Agent Monday: Meet New Agent Cari Lamba!

Cari LambaHappy Agent Monday, everyone! Today I’m so excited to have an interview with Cari Lamba, the new Associate Literary Agent at The Jennifer De Chiara Literary Agency in New York City. She’s actively building her client list, so if you are looking for an agent, you’ll find this especially useful. Cari is awesome, and I should know —  since she’s my daughter.

Welcome, Cari! And thanks so much for stopping by and answering questions for us. Can you give us an example of one of your favorite books in each category that you represent, and why it’s your favorite?

For middle-grade fiction I love any Roald Dahl books, A Series of Unfortunate Events, and the Artemis Fowl series, all for the same reason – they’re clever books. I really appreciate novels that have childlike wonder, while also having well thought out plots and witty characters that will make you think and feel for them. In fiction, and specifically mystery, I’m hooked on the classic mystery novels of Agatha Christie. The plotting and twists keep me guessing, and I want to find something that will draw me into the characters like Christie does. I’m also a fan of the bloodless murder mysteries that focus more on plot than on the crime. I also love the humor that Janet Evanovich brings to her Stephanie Plum novels, which kept me with the characters for so many books.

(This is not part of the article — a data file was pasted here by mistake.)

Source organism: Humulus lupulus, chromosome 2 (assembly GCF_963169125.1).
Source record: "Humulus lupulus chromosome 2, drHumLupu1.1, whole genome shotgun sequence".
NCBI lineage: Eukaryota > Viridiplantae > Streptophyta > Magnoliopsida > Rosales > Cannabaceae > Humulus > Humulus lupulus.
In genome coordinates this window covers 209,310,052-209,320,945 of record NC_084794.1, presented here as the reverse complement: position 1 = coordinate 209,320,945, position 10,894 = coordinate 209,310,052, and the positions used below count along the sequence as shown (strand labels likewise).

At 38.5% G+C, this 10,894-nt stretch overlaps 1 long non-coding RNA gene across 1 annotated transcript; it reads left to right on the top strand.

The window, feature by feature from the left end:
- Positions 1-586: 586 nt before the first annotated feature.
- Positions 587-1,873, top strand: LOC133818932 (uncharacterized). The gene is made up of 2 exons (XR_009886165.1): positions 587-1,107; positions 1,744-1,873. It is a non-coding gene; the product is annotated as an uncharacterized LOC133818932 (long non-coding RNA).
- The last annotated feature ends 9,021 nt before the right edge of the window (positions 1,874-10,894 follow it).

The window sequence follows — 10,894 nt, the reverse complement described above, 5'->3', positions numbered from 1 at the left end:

To help folks understand your point of view, what are some of your favorite TV shows and Movies?

One of my favorite TV shows is Parks and Rec; I’ve watched it through so many times. Leslie Knope is one of my all-time favorite characters and I would love to see a book that reflects her strong and caring spirit. I also absolutely love Sherlock. As for movies, I’m all about the chick flicks. Easy A and Crazy Stupid Love are two of my favorites. I also really enjoy a movie that will make me think, like The Imitation Game.

What’s in your reading pile?

Right now I’m reading the Eyre Affair, which combines two things I love: a good mystery and Victorian novels.

You have a long history with books – as a reader, as a book promoter and event organizer, as an intern, and as a journal editor, and you’ve had an unusual view of the writing and agenting world. Can you share some details about this, and how it’s shaped who you are now as an agent and as someone working with authors?